Although better-funded public lands like National Parks have the ability to minimize such impacts through better trail development and management, Burrillo explains that budget cuts to public land management agencies and now the reduction of Bears Ears as a national monument have made this kind of "front-country" development difficult.

"There's precious little that can be done to stop [damage by tourists] except to get more law enforcement on the ground, do more stabilization trailwork to try to direct those impacts as much as possible. That's what a monument is intended to do: give the agencies a bit more power…to convict and stop looters and to develop front country areas to try to buffer some of those impacts."

All public land in the United States is managed by the Bureau of Land Management, which is funded by the Department of the Interior with the aim of protecting America's public lands. When designated by Congress or the President, national monuments set aside some of these lands as protected areas to be co-managed by the Bureau of Land Management and other agencies like the U.S. Forest Service. Unlike National Parks, these monuments still allow previously permitted activities (such as mining, drilling, and ranching) to continue on the site – only new leases for resource extraction operations are halted.

When the Bears Ears National Monument was founded, it generated immense backlash from some Utah residents. Much of this backlash, Burrillo believes, stemmed from misunderstanding about the monument by the ranching communities surrounding it.

Many Utahns believe that the monument would restrict lucrative activities like cattle grazing and mining, and while the monument would prohibit new mining leases, the portion of Bears Ears open to ranching before the monument was declared remained open after the monument was created.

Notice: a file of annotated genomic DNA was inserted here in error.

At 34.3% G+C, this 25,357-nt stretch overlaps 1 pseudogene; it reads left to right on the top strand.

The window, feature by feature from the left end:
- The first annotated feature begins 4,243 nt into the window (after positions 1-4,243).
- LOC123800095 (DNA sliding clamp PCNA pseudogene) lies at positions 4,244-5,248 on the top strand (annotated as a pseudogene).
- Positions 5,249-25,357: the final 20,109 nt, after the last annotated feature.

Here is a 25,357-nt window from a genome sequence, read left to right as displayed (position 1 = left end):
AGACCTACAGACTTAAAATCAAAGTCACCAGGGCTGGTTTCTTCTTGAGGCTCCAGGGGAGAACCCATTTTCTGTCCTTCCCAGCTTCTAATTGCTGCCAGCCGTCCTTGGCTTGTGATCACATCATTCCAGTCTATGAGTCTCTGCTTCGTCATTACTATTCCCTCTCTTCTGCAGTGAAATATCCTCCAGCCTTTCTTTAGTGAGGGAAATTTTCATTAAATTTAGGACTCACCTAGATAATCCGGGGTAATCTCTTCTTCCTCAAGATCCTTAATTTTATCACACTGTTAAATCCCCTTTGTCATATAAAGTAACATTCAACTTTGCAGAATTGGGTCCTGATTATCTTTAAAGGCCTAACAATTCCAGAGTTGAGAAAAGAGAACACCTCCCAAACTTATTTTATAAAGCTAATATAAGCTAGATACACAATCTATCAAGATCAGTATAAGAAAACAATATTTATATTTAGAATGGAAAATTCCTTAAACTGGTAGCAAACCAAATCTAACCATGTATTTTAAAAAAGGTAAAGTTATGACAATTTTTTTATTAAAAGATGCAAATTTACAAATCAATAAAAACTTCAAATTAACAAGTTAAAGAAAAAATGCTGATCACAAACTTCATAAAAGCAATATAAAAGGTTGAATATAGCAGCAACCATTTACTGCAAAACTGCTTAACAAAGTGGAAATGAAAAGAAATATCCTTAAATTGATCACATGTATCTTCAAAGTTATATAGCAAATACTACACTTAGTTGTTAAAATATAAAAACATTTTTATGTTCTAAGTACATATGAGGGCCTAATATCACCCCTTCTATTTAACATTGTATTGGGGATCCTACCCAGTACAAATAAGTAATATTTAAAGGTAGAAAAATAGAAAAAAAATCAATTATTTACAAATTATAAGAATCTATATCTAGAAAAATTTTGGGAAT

Regardless of this controversy, however, many legal experts currently view the Administration's scaleback of Bears Ears and Grand Staircase-Escalante monuments as illegal.

"Presidents lack the authority to reduce prior monuments," said Sean Hecht, Co-Executive Director of UCLA's Emmett Institute on Climate Change and the Environment. Hecht was one of 121 scholars of public lands, environmental, and natural resources law who signed a letter to the Department of the Interior stating that reducing the size of Bears Ears and Grand Staircase-Escalante was illegal.

What worries Burrillo, however, is the likelihood of this move becoming legal in the near future. Under the current Antiquities Act, the President cannot legally change a previously declared national monument. This is what has allowed environmental organizations and other entities to challenge the President's proclamation about Bears Ears and Grand Staircase Escalante in court. However, if Congress passes legislation that changes the Antiquities Act or legalizes a specific change to a national monument, this will make reductions to national monuments legal not only for these two national monuments in Southern Utah, but for other monuments across the United States.

House of Representatives bill H.R. 4532 would do exactly this. The bill legalizes Trump's proclamation reducing Bears Ears and paves the way for future bills doing the same to other monuments.

"If the House Resolution [H.R. 4532] gets passed, we've got a real hard battle on our hands, because that would make [Trump's] action legal," Burrillo said.

As this bill makes its way through Congress, tourism traffic continues to grow exponentially in Bears Ears and funding to prevent damage to its sites continues to shrink.

"Unfortunately," Turner explains. "While visitation has increased, federal budgets going towards [public lands] has not increased – that has been cut dramatically."

Both Turner and Burrillo maintain that Bears Ears needs more funding, but where that funding will come from stands to be seen.